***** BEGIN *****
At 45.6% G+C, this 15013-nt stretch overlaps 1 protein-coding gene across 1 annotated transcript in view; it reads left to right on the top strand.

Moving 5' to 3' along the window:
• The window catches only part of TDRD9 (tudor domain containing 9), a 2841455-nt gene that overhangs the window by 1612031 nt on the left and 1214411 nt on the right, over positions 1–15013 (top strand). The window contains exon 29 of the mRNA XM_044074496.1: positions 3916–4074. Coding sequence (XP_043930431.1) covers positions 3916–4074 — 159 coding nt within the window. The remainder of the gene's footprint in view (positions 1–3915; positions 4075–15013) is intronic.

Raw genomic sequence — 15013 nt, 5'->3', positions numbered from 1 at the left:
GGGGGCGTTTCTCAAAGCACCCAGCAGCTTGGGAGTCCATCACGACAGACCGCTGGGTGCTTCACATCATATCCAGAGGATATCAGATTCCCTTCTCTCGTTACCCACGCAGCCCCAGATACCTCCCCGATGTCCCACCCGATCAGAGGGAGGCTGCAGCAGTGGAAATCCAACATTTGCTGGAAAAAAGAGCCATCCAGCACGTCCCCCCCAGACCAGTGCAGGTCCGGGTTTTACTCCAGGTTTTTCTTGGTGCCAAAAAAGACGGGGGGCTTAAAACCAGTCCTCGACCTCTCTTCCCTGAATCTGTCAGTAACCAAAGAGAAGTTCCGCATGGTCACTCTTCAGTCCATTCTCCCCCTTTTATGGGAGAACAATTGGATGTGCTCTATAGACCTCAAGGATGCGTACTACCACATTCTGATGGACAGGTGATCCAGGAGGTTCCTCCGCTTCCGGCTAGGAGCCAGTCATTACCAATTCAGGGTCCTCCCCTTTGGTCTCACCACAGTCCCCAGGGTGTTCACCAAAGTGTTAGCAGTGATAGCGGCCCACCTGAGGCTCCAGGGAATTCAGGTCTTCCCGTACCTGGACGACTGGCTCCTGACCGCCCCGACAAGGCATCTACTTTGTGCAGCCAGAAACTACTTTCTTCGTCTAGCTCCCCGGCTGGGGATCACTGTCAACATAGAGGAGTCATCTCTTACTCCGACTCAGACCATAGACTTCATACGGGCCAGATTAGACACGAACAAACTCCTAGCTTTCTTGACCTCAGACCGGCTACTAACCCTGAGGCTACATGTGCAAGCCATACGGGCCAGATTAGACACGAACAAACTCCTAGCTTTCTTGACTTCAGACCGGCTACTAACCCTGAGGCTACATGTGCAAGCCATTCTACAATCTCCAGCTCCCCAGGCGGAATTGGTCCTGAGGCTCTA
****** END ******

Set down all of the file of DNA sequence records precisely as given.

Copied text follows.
At 45.6% G+C, this 15013-nt stretch overlaps 1 protein-coding gene across 1 annotated transcript in view; it reads left to right on the top strand.

Moving 5' to 3' along the window:
• The window catches only part of TDRD9 (tudor domain containing 9), a 2841455-nt gene that overhangs the window by 1612031 nt on the left and 1214411 nt on the right, over positions 1–15013 (top strand). The window contains exon 29 of the mRNA XM_044074496.1: positions 3916–4074. Coding sequence (XP_043930431.1) covers positions 3916–4074 — 159 coding nt within the window. The remainder of the gene's footprint in view (positions 1–3915; positions 4075–15013) is intronic.

Raw genomic sequence — 15013 nt, 5'->3', positions numbered from 1 at the left:
GGGGGCGTTTCTCAAAGCACCCAGCAGCTTGGGAGTCCATCACGACAGACCGCTGGGTGCTTCACATCATATCCAGAGGATATCAGATTCCCTTCTCTCGTTACCCACGCAGCCCCAGATACCTCCCCGATGTCCCACCCGATCAGAGGGAGGCTGCAGCAGTGGAAATCCAACATTTGCTGGAAAAAAGAGCCATCCAGCACGTCCCCCCCAGACCAGTGCAGGTCCGGGTTTTACTCCAGGTTTTTCTTGGTGCCAAAAAAGACGGGGGGCTTAAAACCAGTCCTCGACCTCTCTTCCCTGAATCTGTCAGTAACCAAAGAGAAGTTCCGCATGGTCACTCTTCAGTCCATTCTCCCCCTTTTATGGGAGAACAATTGGATGTGCTCTATAGACCTCAAGGATGCGTACTACCACATTCTGATGGACAGGTGATCCAGGAGGTTCCTCCGCTTCCGGCTAGGAGCCAGTCATTACCAATTCAGGGTCCTCCCCTTTGGTCTCACCACAGTCCCCAGGGTGTTCACCAAAGTGTTAGCAGTGATAGCGGCCCACCTGAGGCTCCAGGGAATTCAGGTCTTCCCGTACCTGGACGACTGGCTCCTGACCGCCCCGACAAGGCATCTACTTTGTGCAGCCAGAAACTACTTTCTTCGTCTAGCTCCCCGGCTGGGGATCACTGTCAACATAGAGGAGTCATCTCTTACTCCGACTCAGACCATAGACTTCATACGGGCCAGATTAGACACGAACAAACTCCTAGCTTTCTTGACCTCAGACCGGCTACTAACCCTGAGGCTACATGTGCAAGCCATACGGGCCAGATTAGACACGAACAAACTCCTAGCTTTCTTGACTTCAGACCGGCTACTAACCCTGAGGCTACATGTGCAAGCCATTCTACAATCTCCAGCTCCCCAGGCGGAATTGGTCCTGAGGCTCTA